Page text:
You cannot avoid it. Valentine’s Day is coming whether we want it to or not. When you are grieving the death of a spouse or partner, February can be full of triggers. You have just finished the winter holidays and may think there is time to breathe and just feel the everyday pangs of grief, but just when you think it’s safe to go back in the stores or watch TV, there is an explosion of hearts and couples and love everywhere.
Valentine’s Day before the death may not have been a big deal to you as a couple. You may have scoffed at it as a “Hallmark Holiday” and barely acknowledged it, or you may have celebrated to the fullest, or maybe it was a nice excuse for flowers, chocolate, and a date night. Whatever you did or did not do to celebrate, it can be hard to see others’ expressions of love around when yours is missing.
Let Lane Pease Hendricks, Director of Education & Innovative Programs at the Atlanta-based grief support organization Kate's Club, offer some tips that may help coping with Valentine’s Day as well as the lead up. Most of all, find what works for you.
1. Prepare yourself for grief triggers
Triggers are hard to avoid. If you have young children, you are most likely buying and preparing 30 or so valentines to give out at school (oh, and don’t forget to attach the sucker and can you bring 30 nut free cookies to the class party?). You may see co-workers or classmates receiving bouquets of roses.
This may involve going to the store and as soon as you walk into your local pharmacy or grocery store you will be flooded with red and pink. This may cause a grief burst. A grief burst is an unexpected flood of grief that can cause you to cry in the flower section of the grocery store or yell at the cashier that asks you if you have big plans for Valentine’s Day.
Preparing yourself emotionally can help. Knowing that until February 14th you will see reminders everywhere is helpful. You may even want to order things online if you find yourself triggered every time you walk in a store.
It’s not bad to have a grief burst, and sometimes it can feel good afterwards, but knowing what to expect can help. Oh, and watch out for social media around Valentine’s Day. It can be hard to see the gushing and romantic posts of others with their partners. Or you may want to post a tribute to your partner. You choose what is right for you.
2. Celebrate your love
Kate’s Club founder Kate Atwood often says, “at its core, grief is love.” You may want to honor your love and your grief. You may want to visit the gravesite, write a letter in a journal, or share stories with your children and friends. You could take a walk outside to a place that gives you peace if you have one and spend time remembering your partner. If you can, donate in honor of your person to a charity that connects you with them.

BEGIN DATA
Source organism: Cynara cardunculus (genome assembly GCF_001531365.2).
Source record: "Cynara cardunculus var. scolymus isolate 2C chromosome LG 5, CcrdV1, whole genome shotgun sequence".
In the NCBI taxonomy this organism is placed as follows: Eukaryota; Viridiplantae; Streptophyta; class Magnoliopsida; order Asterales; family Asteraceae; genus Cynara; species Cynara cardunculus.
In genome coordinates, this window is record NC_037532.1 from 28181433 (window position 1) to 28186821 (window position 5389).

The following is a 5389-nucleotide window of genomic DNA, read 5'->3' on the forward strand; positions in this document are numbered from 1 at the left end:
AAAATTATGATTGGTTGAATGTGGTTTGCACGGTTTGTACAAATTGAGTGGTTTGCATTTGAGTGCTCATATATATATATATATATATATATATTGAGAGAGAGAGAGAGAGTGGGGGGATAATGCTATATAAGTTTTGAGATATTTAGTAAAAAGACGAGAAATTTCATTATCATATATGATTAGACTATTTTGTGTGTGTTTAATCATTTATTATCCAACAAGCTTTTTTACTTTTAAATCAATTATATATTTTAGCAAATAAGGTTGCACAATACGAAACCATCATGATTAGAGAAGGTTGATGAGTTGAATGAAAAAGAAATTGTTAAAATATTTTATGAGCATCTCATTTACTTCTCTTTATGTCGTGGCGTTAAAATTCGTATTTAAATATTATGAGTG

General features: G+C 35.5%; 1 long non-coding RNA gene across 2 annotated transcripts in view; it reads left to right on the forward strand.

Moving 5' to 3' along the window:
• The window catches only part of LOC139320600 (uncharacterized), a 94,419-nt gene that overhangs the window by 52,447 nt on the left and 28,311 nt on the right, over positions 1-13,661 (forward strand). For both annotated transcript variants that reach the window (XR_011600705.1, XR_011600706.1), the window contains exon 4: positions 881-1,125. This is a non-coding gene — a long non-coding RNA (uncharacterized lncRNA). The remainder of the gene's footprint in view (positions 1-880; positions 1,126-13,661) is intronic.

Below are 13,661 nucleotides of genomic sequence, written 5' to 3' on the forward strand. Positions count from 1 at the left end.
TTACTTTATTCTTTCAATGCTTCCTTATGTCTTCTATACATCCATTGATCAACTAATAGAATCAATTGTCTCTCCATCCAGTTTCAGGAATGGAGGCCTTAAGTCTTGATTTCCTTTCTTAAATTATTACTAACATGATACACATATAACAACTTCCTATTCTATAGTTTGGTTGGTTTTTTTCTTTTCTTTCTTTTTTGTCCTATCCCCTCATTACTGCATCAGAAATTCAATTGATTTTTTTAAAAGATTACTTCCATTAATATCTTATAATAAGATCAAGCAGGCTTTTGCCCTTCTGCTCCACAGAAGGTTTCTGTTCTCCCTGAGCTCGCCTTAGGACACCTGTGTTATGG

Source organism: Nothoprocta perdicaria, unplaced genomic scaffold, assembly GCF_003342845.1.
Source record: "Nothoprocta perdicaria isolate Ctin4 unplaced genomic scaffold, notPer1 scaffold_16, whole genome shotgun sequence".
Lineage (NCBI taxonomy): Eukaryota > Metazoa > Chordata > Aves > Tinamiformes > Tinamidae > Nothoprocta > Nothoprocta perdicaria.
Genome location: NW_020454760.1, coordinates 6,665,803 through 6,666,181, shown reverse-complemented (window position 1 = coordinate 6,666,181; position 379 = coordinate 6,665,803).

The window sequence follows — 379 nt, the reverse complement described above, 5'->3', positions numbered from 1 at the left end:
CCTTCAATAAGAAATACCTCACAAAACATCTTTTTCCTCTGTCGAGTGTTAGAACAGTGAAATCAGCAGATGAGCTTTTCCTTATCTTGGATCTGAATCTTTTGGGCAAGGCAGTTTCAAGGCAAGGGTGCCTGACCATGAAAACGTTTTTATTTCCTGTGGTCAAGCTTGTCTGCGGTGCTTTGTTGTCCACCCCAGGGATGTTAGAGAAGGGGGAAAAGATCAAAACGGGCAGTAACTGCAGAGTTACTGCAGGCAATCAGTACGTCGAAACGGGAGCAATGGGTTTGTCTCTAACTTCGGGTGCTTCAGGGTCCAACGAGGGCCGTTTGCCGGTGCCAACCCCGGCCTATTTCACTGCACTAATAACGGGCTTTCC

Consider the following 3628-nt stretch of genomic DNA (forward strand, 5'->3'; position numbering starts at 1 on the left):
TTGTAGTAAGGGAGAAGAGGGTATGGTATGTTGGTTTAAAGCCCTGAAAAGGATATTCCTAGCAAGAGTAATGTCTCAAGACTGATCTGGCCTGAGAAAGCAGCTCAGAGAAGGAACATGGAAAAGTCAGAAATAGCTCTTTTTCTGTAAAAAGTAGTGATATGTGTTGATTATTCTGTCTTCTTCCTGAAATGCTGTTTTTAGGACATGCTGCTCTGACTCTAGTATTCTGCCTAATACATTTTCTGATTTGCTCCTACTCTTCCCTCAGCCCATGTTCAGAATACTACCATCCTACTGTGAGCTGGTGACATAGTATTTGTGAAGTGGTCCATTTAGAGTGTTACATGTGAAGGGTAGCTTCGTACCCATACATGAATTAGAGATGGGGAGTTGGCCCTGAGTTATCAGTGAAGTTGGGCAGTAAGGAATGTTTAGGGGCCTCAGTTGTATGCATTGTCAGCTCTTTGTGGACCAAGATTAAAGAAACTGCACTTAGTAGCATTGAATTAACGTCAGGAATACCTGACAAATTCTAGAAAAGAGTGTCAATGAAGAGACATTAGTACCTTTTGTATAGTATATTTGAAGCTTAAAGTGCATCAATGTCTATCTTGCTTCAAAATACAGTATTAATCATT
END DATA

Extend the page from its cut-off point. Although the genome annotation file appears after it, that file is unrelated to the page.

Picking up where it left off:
3. Celebrate your friends if you are grieving on Valentine’s Day
It can help to celebrate with friends if that helps. With the trend of “Galentine’s Day”, you can celebrate friendship instead of romance. Planning a brunch with friends on the days leading up to Valentine’s Day, or even dinner at home, may help. Avoiding restaurants at dinner time, especially the weekend before and on Valentine’s Day, is key.
4. Have a delicious meal
At Kate’s Club, we serve children, so many of the adults we serve are parenting while grieving. If you have children at home, order a special meal in. If your budget doesn’t allow that, cook at home with your children instead. Have a movie or game night after dinner. If you don’t have, kids you can still use that food delivery service for your favorite meal.
5. Wallow in your grief, if you like
There, I said it! You can shut the world away (easier said than done if you have children at home), watch a sad movie, cry, eat chocolate, and just be.
6. Treat yourself with compassion if you are grieving on Valentine’s Day
Often, we find it easier to meet others with compassion than we do ourselves. Do not beat yourself up if you cannot face some of the grief triggers mentioned, or if you have a grief burst. If you are a parent of young children, give yourself a break if your cookies are store bought and valentines are not homemade because you do not have the capacity, or your partner used to bake and craft with your kids. Reframe Valentine’s Day as a time to show love for yourself and all those around you and look at love in a more universal way.
7. Find support and connect with others
On Valentine’s Day, or any day, reach out for grief support from a grief specialist or grief organization. If you are parenting while grieving, ask for help and find a community of others. Studies show that group grief support is very helpful when facing grief.
I wish I could say that after Valentine’s Day it’s all easy sailing for people grieving, but there are other holidays around the corner, and we all have our own individual dates (anniversaries, birthdays, death anniversaries) that are especially difficult. The grief journey itself seems fraught with landmines. Remember to build your community with programs like Kate’s Club. You can also reach out to your local hospice or faith community for a support group. And if I see you crying in Walgreens, I promise not to stare but I may ask if you need a hug.
Contact Kate’s Club for grief support in Georgia
Kate’s Club empowers children and teens, their families, and young adults facing life after the death of a parent, sibling, caregiver or someone important to them. We build healing communities through recreational and therapeutic group programs, education and advocacy. Since its founding in metro Atlanta in 2003, Kate’s Club has served thousands of individuals who are grieving, through both direct service and outreach programs. Kate's Club offers services in Atlanta, Albany, Athens, Brunswick, Cobb County, and Newnan, GA. For more information, visit katesclub.org.